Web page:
Ann Arbor, MI - University of Michigan Art & Design, Business, Engineering, and Information students in this year's popular Integrated Product Development course created innovative wearable tech products that promote safety, convenience, and personal well being.
Six cross-disciplinary student teams built fully functional brand new products, working through the process of market research, concept generation, technical development, production process design, pricing, inventory stocking, and marketing - all within a single semester. Products ranged from the aro navigation wristband that allows bicyclists to keep their eyes on the road while increasing their visibility, to the cocoon sleep mask that uses soothing sounds to shut out chaos and awakens wearers with a simulated sunrise.
The teams first pitched their products online, then adjusted pricing to market remaining inventory at the 2017 IPD Trade Show. Tech enthusiasts from throughout the Michigan community gathered at the new Stamps Gallery in Downtown Ann Arbor to test out prototypes and vote for the products they would most like to purchase. For students, it was an exhilarating free market culmination to a whirlwind of production. "Building a new product and business from scratch in just 12 weeks is daunting but the high expectations pushed us beyond our frontier of possibility," said MBA student and aro team member Jon Garrison, "Much like a GPS system, we set a goal and then continually updated our route after each wrong turn."
Parrish Hanna, Global Director of Interaction & Ergonomics for Ford Motor Company, was impressed by the real world feel of the action learning program. "In a parallel universe in Silicon Valley," he said, "the students of the IPD program are a group of tinkers, business modelers, marketers, analysts and story tellers that have a great idea and are chasing their next round of funding.... the students are learning by doing - defining a business opportunity, developing and testing Beta prototypes, sourcing parts, examining manufacturing methods, designing a brand and more. And like the professional world, they are all the while project managing a cross-disciplinary team to the next milestone."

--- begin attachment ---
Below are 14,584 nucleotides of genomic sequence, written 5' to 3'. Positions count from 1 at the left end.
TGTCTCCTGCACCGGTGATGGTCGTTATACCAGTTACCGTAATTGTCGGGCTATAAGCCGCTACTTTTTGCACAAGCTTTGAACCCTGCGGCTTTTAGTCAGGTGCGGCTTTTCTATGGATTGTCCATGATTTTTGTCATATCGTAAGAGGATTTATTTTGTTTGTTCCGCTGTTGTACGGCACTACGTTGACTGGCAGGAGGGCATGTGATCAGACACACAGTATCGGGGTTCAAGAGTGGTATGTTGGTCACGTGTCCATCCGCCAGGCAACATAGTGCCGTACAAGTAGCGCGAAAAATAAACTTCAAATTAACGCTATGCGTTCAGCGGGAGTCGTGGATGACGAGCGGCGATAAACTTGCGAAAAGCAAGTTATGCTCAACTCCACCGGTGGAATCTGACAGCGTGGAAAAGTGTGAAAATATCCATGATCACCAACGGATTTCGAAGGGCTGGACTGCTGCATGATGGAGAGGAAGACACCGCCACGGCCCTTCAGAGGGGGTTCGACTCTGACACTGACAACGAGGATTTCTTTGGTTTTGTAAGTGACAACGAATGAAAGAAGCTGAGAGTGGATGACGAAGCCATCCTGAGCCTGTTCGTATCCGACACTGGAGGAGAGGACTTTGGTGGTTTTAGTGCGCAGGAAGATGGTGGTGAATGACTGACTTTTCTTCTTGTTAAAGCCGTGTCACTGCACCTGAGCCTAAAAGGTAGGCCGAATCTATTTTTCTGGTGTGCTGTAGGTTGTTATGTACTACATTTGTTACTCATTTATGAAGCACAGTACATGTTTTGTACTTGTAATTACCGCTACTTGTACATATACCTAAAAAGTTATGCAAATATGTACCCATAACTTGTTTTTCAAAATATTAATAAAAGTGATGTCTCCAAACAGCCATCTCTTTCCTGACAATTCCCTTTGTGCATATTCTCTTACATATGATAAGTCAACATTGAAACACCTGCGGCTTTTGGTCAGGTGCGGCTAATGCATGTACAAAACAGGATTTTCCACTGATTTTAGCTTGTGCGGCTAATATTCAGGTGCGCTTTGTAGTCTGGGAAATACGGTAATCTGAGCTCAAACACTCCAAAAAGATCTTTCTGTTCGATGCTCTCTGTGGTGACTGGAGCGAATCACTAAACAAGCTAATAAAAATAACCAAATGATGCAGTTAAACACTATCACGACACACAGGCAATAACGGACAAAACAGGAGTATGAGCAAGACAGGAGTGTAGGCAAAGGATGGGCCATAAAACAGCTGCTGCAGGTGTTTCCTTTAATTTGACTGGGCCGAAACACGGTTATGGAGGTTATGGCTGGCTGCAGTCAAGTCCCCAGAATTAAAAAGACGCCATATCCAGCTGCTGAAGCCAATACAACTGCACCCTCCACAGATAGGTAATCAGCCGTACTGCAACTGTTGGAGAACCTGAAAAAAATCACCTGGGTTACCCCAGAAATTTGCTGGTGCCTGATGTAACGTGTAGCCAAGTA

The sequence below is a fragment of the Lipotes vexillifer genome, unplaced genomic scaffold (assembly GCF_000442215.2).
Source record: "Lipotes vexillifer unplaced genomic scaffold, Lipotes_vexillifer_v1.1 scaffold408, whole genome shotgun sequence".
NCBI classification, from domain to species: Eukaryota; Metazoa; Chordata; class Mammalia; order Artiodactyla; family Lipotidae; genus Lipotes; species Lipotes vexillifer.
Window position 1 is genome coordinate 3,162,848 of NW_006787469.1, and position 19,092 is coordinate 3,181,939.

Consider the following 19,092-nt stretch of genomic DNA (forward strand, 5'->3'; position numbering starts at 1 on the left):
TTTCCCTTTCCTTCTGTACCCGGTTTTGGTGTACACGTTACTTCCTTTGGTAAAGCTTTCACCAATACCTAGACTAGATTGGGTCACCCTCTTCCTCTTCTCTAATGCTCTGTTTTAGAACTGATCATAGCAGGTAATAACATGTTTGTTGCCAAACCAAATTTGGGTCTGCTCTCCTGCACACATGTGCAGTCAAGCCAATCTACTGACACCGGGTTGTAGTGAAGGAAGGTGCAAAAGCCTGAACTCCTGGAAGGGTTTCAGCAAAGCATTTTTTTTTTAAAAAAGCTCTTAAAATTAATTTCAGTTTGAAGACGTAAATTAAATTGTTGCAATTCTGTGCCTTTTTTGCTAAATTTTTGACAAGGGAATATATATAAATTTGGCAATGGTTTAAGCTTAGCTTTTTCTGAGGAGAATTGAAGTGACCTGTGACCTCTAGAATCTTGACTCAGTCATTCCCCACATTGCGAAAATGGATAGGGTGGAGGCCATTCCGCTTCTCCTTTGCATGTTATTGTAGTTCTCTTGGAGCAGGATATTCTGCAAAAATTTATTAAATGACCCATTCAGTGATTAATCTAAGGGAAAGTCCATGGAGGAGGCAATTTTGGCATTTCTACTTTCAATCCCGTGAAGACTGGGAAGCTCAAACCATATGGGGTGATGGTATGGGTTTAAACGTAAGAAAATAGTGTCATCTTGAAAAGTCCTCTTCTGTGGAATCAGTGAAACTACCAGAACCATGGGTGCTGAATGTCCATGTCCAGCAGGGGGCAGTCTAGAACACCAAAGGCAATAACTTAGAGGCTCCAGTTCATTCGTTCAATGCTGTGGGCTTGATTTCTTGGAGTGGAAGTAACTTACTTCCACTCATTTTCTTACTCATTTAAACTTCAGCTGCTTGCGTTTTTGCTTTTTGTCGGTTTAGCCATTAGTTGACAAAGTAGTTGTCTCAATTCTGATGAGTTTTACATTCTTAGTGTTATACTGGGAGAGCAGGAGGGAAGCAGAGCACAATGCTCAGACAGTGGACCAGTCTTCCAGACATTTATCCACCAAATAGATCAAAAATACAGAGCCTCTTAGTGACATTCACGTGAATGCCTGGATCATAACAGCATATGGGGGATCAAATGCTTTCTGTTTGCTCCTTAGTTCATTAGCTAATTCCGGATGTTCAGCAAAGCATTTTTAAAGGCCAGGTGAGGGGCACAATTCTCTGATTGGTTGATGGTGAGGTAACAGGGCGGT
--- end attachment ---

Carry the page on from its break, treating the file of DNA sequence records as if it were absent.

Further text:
Master of Industrial and Operations Engineering student Vikalp Aggarwal's team developed SOSafe, an inconspicuous wearable device that interacts with your phone and location to alert your friends when you are in an unsafe situation. The technical challenges of building their prototype were numerous, but Aggarwal also remarked on the value of learning about team dynamics. "Working in teams is a much underrated skill," he said, "and it can be improved greatly by working on semester long projects with high stakes on every team member."
Aggarwal's teammate, Art & Design student Madeline Helland agreed. "Each role is important and has its time," she observed, "Communication and keeping an open mind is the only way decisions and deliverables will be reached, especially when having people from a variety of backgrounds."
The 2017 Integrated Product Development course was team taught by Eric Svaan of the Ross School of Business and Stephanie Tharp of the Stamps School of Art & Design, and organized by the Tauber Institute for Global Operations at the University of Michigan.
About Tauber Institute for Global Operations
The Tauber Institute for Global Operations is a joint venture between the University of Michigan’s Stephen M. Ross School of Business and the College of Engineering, and 30 industry partners to facilitate cross-disciplinary education in global operations management. In addition to a broad array of core and elective courses, the innovative LeadershipAdvantage Program provides students with the tools to ascend to major operations leadership roles. Well-designed and managed team projects form the cornerstone of the Tauber Institute experience and allow students to apply their knowledge to real world settings. The students, with faculty support, work at a company site to address substantive operations, supply chain and/or manufacturing challenges. These teams are exceptionally successful at solving problems that benefit company sponsors, operationally and strategically.
In 2016, Tauber faculty advised students on 32 high-visibility projects in the areas of supply chain/lean optimization, process analysis/improvement, and strategic assessments at 23 companies, averaging $14.4 million/per project savings over 3 years. The total savings projected was $460 million. Visit http://www.tauber.umich.edu to learn more.